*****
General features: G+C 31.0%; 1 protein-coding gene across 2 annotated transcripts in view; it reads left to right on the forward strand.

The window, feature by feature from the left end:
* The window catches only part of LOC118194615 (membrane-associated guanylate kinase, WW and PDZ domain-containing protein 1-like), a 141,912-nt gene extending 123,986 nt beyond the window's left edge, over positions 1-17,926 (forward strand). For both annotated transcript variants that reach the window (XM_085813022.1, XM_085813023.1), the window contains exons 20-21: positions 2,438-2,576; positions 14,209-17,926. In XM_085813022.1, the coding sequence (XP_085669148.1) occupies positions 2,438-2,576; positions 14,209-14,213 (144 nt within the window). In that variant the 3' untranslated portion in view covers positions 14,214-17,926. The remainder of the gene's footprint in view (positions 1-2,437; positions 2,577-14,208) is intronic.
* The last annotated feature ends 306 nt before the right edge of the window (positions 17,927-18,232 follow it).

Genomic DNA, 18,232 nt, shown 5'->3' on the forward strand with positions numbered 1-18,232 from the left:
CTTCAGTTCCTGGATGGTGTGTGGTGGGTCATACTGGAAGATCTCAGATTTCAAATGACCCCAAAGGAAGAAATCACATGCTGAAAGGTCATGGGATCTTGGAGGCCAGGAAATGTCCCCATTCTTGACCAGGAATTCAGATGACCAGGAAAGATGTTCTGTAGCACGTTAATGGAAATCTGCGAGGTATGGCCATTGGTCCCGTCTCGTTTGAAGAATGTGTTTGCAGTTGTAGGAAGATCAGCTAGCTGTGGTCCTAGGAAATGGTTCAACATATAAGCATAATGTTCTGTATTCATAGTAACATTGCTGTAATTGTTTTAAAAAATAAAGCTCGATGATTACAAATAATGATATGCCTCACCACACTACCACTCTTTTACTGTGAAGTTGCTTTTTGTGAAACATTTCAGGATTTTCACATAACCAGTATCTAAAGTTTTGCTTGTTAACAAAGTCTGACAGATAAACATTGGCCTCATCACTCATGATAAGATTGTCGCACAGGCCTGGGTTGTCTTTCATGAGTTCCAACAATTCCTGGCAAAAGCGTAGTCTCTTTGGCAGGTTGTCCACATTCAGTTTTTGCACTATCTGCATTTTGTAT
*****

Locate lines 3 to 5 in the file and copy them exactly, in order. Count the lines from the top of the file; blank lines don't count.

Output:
* The window catches only part of LOC118194615 (membrane-associated guanylate kinase, WW and PDZ domain-containing protein 1-like), a 141,912-nt gene extending 123,986 nt beyond the window's left edge, over positions 1-17,926 (forward strand). For both annotated transcript variants that reach the window (XM_085813022.1, XM_085813023.1), the window contains exons 20-21: positions 2,438-2,576; positions 14,209-17,926. In XM_085813022.1, the coding sequence (XP_085669148.1) occupies positions 2,438-2,576; positions 14,209-14,213 (144 nt within the window). In that variant the 3' untranslated portion in view covers positions 14,214-17,926. The remainder of the gene's footprint in view (positions 1-2,437; positions 2,577-14,208) is intronic.
* The last annotated feature ends 306 nt before the right edge of the window (positions 17,927-18,232 follow it).

Genomic DNA, 18,232 nt, shown 5'->3' on the forward strand with positions numbered 1-18,232 from the left: